From the results of Fig. 5 and Fig. 6, we know that the vibration of F1 stand quickly decreases by removing the strip or turning off the screwdown system. While violent vibration occurs when two factors coexist. In conclusion, the violent vibration of the F1 stand in field test (Fig. 2) is induced by the interaction of the strip and the screwdown system.
3. The natural characteristic of the rolling mill
In order to obtain the natural characteristics of the rolling mill, the model of F1 stand of the hot strip mill is modeled and the modal is obtained by ANSYS, which are shown in Table 4.
Fig. 6. Vibration spectrum of upper backup roll bearing seat of F1
a) Vibration spectra of F1 when AGC screwdown system is turned off
b) Frequency domain spectrogram of F1 after turning off the AGC screwdown system
Table 4. The modal of rolling mill
Order

1

2

3

4

5

Modal (Hz)

15.455

22.494

50.428

61.955

72.031

Its typical fourthorder natural modal is shown in Fig. 7.
From Fig. 7 we can see that the upper half of the rack and the rolls vibrate more violently and the modal frequency is 61.955 Hz which is similar to the result of the field test in Fig. 2.
Furthermore, longterm monitoring found that the vibration frequency of rolling mill changed with the variation of the speed, and the vibration amplitude suddenly reached its maximum when the dominant frequency was 62 Hz. Therefore, combining the results of Fig. 7, we conclude that the dominant frequency of 62 Hz in field test is the natural frequency of the rolling mill.
4. Vibration characteristics of hot rolling mill excited by hydraulic pressure and strip
4.1. Mathematical model under combined excitation
In view of the weak nonlinearity of the AGC cylinder [13] of the screwdown system, the mathematical model of the rolling mill is considered as Duffing equation with a small parameter, $\epsilon $. When an excitation includes two frequency components effects on a nonlinear system, the response with more frequencies generates [14]. The response of the rolling mill with nonlinear characteristics under combined excitation is introduced to interpret the reason of the resonance of in field test. The function sketch of the rolling mill is shown in Fig. 8.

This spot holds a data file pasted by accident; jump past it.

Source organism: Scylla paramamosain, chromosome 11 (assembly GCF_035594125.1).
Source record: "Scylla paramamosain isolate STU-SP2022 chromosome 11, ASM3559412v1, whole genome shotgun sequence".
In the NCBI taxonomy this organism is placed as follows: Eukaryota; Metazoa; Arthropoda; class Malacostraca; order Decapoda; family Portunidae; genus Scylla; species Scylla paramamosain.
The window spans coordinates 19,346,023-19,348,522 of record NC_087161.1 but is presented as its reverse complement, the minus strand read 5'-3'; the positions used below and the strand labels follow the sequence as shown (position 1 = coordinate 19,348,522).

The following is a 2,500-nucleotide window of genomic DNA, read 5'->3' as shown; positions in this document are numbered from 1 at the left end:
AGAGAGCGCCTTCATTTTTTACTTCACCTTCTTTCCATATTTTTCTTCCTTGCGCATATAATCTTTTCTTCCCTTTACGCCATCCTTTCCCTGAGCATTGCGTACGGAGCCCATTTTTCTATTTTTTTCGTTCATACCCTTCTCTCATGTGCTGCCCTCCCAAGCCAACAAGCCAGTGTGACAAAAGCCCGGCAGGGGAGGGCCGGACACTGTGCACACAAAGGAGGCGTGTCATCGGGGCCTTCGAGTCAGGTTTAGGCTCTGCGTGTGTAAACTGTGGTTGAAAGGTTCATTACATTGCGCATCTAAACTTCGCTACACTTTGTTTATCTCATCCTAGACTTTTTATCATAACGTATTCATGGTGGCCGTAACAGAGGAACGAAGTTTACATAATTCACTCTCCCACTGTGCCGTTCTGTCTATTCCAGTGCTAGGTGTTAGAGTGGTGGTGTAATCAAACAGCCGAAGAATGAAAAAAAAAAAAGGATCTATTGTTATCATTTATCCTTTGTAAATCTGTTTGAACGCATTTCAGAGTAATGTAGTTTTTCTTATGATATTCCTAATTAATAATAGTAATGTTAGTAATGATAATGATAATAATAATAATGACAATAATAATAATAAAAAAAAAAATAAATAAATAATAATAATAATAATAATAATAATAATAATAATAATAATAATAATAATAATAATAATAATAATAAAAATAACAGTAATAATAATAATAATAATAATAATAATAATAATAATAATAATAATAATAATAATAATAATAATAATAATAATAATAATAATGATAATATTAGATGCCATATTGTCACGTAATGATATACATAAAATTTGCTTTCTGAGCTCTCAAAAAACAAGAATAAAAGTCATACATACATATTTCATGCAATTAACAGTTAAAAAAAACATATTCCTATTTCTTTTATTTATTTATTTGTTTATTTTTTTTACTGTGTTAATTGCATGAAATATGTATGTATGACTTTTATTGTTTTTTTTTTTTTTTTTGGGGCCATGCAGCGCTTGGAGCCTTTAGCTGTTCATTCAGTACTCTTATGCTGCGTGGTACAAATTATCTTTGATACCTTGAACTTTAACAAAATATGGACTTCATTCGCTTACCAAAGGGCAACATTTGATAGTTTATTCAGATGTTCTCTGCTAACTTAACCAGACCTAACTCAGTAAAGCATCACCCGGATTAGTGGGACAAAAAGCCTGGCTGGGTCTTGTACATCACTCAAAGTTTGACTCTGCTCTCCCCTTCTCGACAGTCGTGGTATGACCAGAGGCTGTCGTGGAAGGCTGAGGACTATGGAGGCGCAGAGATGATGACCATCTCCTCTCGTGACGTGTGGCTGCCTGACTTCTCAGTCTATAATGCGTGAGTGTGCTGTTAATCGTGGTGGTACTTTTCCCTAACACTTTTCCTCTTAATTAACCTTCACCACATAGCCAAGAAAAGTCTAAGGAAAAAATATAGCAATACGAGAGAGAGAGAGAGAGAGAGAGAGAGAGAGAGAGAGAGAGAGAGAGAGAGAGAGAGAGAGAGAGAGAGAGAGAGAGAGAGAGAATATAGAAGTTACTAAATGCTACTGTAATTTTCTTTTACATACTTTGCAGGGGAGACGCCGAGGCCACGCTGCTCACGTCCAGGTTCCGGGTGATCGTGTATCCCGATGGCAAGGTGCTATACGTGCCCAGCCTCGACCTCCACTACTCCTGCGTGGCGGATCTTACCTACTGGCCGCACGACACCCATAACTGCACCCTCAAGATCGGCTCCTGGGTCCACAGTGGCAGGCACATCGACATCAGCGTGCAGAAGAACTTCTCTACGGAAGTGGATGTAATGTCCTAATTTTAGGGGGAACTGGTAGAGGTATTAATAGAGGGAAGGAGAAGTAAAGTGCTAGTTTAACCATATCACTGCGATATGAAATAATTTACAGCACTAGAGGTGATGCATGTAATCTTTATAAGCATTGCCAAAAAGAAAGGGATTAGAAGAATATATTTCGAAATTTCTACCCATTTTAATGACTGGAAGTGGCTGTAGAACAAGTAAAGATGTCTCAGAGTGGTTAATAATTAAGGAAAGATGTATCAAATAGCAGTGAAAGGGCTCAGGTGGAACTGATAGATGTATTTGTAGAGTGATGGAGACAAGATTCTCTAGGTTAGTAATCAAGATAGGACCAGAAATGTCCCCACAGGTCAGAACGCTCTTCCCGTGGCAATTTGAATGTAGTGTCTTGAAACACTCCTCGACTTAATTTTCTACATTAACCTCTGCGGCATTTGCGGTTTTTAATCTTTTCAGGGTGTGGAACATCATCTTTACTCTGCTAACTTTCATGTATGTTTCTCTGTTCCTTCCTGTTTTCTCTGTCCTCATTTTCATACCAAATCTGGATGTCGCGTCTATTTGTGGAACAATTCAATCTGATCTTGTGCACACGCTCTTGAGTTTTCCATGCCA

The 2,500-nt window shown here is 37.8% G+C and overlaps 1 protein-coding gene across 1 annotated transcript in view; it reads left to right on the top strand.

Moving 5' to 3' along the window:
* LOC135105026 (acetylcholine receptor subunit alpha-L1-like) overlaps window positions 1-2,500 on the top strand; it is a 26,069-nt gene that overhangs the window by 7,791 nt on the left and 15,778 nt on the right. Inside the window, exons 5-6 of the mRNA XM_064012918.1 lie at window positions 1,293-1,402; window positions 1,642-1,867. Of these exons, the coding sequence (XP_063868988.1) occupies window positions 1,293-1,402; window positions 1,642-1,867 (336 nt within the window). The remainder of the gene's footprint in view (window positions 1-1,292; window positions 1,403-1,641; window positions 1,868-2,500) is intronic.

Fig. 7. Fourthorder natural mode of rolling mill
Fig. 8. Drawing of rolling mill under combined excitation of hydraulic reduction and strip steel
From Fig. 8 we can see that the rolls and the AGC cylinder is acted by the strip thickness difference excitation and the hydraulic excitation. Where$\mathrm{}{m}_{1}$ and ${x}_{1}$ are the equivalent mass and the displacement of the rolls, respectively; ${m}_{2}$ and ${x}_{2}$ are the equivalent mass and the displacement of the AGC cylinder, respectively; ${k}_{1}$ is the contact stiffness between rolls and AGC cylinder; ${k}_{2}$ is the primary stiffness and $\epsilon $ is a small parameter; ${F}_{m}$ is the rolling force deviation induced by the hydraulic fluctuation, ${F}_{m}={F}_{1}\mathrm{c}\mathrm{o}\mathrm{s}\left({\omega}_{1}t\right)\text{,}$ where ${F}_{1}$ is the corresponding amplitude;${F}_{N}$ is the rolling force deviation induced by thickness deviation, ${F}_{n}={F}_{2}\mathrm{c}\mathrm{o}\mathrm{s}\left({\omega}_{2}t\right)$, where ${F}_{2}$ is the corresponding amplitude. The dynamic equation of the mill is shown as follow: